If you are like many people, you may already include a trust as part of your comprehensive estate plan. If you have yet to create a trust, there is a good chance you will establish one at some point down the road. Knowing how a trust is created is certainly important; however, it is equally important to know how a trust terminates. With that in mind, a Phoenix trust administration lawyer at Morris Hall PLLC explains the circumstances under which a trust may terminate.
Creating a Trust
Before discussing how to terminate a trust, it helps to learn the elements that go into creating a trust. Once used almost exclusively by wealthy families as a vehicle by which the family fortune was passed down through the generations without paying taxes on the transfer of wealth, trusts are now commonly found in the average person’s estate plan. Trusts have also evolved to the point where there are now a number of specialized trusts that can be used to achieve a wide range of estate planning goals. All trusts, however, are created using the same five elements, including:
- Settlor – this is the person who creates the trusts and may also be referred to as the “Maker” or “Grantor” of the trust.
- Trustee – the Trustee is appointed by the Settlor and is in charge of managing and investing trust assets as well as administering the trust using the trust terms.
- Beneficiary – every trust must have at least one beneficiary to receive the benefits of the trust; although, a trust may have numerous beneficiaries.
- Terms-the Settlor creates the terms that govern the administration of the trust. Terms may be almost anything as long as they are not illegal, impossible, or unconscionable.
- Assets – a trust requires funding. Funding may include any type of assets, including cash, securities, real or personal property, or life insurance proceeds.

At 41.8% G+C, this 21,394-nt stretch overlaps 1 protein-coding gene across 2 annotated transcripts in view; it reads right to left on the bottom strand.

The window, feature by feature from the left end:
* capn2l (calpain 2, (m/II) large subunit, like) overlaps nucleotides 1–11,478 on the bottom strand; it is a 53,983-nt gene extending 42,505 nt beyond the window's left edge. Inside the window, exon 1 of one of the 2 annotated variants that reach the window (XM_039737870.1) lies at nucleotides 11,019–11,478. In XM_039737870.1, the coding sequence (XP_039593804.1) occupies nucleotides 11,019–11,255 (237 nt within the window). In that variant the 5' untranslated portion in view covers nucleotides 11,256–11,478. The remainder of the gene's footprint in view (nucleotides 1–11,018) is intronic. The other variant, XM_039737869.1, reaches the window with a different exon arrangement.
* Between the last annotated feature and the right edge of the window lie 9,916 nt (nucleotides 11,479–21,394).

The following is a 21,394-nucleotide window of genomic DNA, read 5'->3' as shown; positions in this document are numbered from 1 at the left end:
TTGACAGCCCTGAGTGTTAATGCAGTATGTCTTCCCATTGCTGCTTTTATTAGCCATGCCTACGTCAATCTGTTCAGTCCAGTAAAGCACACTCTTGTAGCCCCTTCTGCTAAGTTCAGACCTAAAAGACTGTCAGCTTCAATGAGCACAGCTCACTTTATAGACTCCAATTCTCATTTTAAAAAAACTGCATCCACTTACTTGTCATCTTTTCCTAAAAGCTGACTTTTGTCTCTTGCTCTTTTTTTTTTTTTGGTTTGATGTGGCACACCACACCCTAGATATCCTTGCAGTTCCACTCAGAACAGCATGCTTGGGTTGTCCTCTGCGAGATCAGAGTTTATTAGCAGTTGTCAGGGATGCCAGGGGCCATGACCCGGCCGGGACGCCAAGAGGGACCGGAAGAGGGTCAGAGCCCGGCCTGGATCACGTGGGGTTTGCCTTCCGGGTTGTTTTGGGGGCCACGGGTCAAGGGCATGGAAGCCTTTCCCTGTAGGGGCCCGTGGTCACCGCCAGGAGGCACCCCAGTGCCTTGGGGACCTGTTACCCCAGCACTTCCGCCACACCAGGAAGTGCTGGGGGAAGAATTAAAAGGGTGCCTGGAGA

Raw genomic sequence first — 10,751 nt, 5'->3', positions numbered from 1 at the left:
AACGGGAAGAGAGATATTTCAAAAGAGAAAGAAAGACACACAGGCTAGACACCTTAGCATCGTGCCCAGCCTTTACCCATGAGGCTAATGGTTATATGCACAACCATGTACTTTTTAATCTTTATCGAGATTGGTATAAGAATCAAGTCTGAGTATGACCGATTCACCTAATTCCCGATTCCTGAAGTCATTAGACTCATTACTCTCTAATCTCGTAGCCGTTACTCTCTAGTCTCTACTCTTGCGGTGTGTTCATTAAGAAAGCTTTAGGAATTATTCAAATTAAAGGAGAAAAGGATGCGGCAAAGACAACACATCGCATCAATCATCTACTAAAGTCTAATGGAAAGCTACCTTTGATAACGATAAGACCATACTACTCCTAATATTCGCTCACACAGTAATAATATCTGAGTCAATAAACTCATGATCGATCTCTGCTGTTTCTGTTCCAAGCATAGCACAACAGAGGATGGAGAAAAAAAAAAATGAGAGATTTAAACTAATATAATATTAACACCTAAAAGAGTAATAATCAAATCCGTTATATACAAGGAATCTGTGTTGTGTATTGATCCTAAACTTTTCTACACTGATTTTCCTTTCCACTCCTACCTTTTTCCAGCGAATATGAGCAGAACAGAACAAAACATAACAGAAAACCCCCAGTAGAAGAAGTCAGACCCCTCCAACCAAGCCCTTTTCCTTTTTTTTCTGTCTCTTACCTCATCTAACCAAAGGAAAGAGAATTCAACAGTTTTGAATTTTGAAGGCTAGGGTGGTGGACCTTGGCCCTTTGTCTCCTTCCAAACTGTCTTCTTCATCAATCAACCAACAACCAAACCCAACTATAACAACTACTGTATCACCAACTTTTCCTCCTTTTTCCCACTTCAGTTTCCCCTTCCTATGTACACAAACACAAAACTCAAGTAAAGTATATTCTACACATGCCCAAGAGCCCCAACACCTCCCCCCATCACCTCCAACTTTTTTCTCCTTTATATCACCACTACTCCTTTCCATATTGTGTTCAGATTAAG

Terminating a Trust
How a trust terminates will depend, to some extent, on the type of trust in question. If the trust is a revocable living trust or a testamentary trust, the Settlor has the authority to terminate the trust at any time and for any reason. If, however, the trust is an irrevocable living trust the Settlor does not have the authority to terminate the trust after it is established.
The terms of a trust may also dictate when the trust terminates by including a specific date on which the trust is to terminate or by including a triggering event that causes the trust to terminate. By way of illustration, the Settlor might include a term requiring the trust to terminate upon the marriage of the trust’s only beneficiary or upon the youngest beneficiary reaching a specific age. Another way a trust might terminate is if the Settlor gave the Trustee the discretion to terminate the trust when the trust purpose has been fulfilled or when the trust assets diminish to a point at which the trust is no longer able to fulfill the trust purpose.
Judicial Termination of a Trust
If the trust terms are silent or vague with regard to a Trustee’s authority to terminate the trust it may be necessary to petition a court to have the trust terminated. In the State of § 46A-4-414 (2016) of the Uniform Trust Code governs judicial modification or termination of trusts, reading in pertinent part as follows:
- After notice to the qualified beneficiaries, the trustee of a trust consisting of trust property having a total value of less than fifty thousand dollars ($50,000) may terminate the trust if the trustee concludes that the value of the trust property is insufficient to justify the cost of administration.
- The court may modify or terminate a trust or remove the trustee and appoint a different trustee if it determines that the value of the trust property is insufficient to justify the cost of administration.
- Upon termination of a trust under this section, the trustee shall distribute the trust property in a manner consistent with the purposes of the trust.
Contact a Phoenix Trust Administration Lawyer
For more information, please join us for an upcoming FREE seminar. If you have additional questions or concerns about terminating a trust, contact an experienced Phoenix trust administration lawyer at Morris Hall PLLC by calling 888-222-1328 to schedule your appointment today.
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